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MILWAUKEE (5/28/09)--The Wisconsin Office of Credit Unions said it held off publishing its quarterly financial report on the state's credit unions until federal legislation passed to replenish the industry's deposit insurance and stabilize the corporate system passed. Eight of the 10 largest credit unions in Wisconsin posted losses--most of them more than $1 million--during first quarter because of the accounting for their contributions to the National Credit Union Share Insurance Fund to replenish the system, said the Milwaukee Journal Sentinel (May 26), which called the losses "stunningly bad." Suzanne Cowan, director of the Office of Credit Unions, told the newspaper the agency held off publishing its quarter report, aware of how the numbers looked but knowing that congressional action was in the works to spread the insurance fund replenishment cost over time. "We were just waiting to make sure that got passed before we put out our numbers because they are so ugly," said Cowan. Because of the new law, the first-quarter results won't stay dismal for long. "Now that Congress has given the chief national regulatory agency the authority to borrow up to $6 billion to help strengthen the industry, individual credit unions like those in Wisconsin will be able to make deposit insurance payments in increments over seven or eight years instead of all at once," said the newspaper. "That means many will be able to restate their earnings and erase the red ink for the first quarter." Wisconsin Credit Union League President/CEO Brett Thompson said spreading out the cost will put many credit unions back in the black. "Instead of absorbing 100%, essentially, of that cost this year, they will have to go back and restate and only absorb approximately 15% of that cost this year," he told the paper. "So many of those that were otherwise negative are going to be positive once they've restated." For the full article, use the link.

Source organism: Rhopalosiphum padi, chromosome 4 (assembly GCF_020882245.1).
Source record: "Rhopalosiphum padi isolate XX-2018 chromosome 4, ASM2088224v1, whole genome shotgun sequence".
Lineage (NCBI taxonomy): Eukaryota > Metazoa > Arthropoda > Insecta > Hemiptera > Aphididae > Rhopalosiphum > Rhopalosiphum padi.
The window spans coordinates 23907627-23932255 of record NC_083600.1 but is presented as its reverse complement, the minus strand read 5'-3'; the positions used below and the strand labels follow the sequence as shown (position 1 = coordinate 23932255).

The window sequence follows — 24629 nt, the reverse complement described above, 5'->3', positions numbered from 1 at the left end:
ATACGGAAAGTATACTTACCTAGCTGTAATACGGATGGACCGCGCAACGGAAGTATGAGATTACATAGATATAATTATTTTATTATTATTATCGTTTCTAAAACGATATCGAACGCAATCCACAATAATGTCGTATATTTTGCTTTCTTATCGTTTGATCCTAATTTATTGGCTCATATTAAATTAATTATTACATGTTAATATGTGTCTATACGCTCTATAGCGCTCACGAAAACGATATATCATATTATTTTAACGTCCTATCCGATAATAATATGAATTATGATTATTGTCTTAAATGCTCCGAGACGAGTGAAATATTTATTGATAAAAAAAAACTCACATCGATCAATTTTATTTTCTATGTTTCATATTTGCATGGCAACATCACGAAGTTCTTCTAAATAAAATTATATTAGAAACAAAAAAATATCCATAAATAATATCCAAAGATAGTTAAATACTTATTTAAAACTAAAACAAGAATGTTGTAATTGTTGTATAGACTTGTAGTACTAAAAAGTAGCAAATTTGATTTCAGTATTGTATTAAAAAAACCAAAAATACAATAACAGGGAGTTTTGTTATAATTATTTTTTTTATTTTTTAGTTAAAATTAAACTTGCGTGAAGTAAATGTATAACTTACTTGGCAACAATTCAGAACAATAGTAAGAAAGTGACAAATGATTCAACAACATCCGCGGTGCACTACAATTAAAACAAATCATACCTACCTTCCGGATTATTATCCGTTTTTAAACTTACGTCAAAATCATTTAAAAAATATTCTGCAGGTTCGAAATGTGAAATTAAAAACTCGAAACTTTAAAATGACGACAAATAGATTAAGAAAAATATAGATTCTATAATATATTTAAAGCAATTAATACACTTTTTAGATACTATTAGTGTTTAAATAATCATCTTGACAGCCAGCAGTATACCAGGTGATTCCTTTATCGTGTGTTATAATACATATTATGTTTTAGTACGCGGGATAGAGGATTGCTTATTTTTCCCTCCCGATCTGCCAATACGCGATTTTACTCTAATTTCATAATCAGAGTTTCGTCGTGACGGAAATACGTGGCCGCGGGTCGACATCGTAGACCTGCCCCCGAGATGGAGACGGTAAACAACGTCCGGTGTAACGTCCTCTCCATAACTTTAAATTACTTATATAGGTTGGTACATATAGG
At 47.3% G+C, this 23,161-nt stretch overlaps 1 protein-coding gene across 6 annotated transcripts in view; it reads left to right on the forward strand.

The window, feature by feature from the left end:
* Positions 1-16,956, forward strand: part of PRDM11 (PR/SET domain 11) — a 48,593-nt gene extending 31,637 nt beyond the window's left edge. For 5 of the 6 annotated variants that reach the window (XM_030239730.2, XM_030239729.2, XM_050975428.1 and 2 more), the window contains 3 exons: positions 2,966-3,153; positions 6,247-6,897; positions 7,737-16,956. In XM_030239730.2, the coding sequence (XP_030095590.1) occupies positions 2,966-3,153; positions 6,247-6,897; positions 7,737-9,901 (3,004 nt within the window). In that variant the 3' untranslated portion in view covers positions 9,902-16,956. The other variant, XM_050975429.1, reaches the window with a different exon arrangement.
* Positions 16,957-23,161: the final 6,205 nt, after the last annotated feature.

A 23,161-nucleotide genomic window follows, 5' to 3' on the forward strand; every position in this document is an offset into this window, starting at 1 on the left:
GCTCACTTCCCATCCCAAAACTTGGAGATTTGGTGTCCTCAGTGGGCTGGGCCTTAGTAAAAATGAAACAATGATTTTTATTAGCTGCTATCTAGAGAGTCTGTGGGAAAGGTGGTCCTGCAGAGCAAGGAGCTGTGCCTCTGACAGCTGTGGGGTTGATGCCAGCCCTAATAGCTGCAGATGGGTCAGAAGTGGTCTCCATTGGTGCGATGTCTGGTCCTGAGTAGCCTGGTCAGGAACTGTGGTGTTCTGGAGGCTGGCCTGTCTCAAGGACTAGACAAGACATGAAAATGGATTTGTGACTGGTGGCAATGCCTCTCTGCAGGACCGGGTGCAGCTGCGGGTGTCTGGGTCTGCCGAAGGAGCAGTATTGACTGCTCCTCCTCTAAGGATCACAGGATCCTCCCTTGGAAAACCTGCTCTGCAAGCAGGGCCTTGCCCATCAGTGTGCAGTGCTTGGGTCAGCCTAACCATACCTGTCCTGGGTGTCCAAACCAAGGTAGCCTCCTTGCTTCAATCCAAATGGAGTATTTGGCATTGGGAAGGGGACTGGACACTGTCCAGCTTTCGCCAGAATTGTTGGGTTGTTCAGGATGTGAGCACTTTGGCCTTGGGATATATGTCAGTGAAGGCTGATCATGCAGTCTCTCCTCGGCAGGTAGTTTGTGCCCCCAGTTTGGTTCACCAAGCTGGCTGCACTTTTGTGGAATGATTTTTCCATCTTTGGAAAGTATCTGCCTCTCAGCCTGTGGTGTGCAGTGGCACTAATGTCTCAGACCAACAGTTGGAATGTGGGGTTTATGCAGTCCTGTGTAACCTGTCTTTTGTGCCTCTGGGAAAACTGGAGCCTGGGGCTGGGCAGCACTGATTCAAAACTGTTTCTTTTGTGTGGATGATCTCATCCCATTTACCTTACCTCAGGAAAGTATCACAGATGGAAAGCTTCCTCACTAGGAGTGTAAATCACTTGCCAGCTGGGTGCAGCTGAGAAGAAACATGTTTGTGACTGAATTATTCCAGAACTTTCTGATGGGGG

Truliant pulls ads until case is decided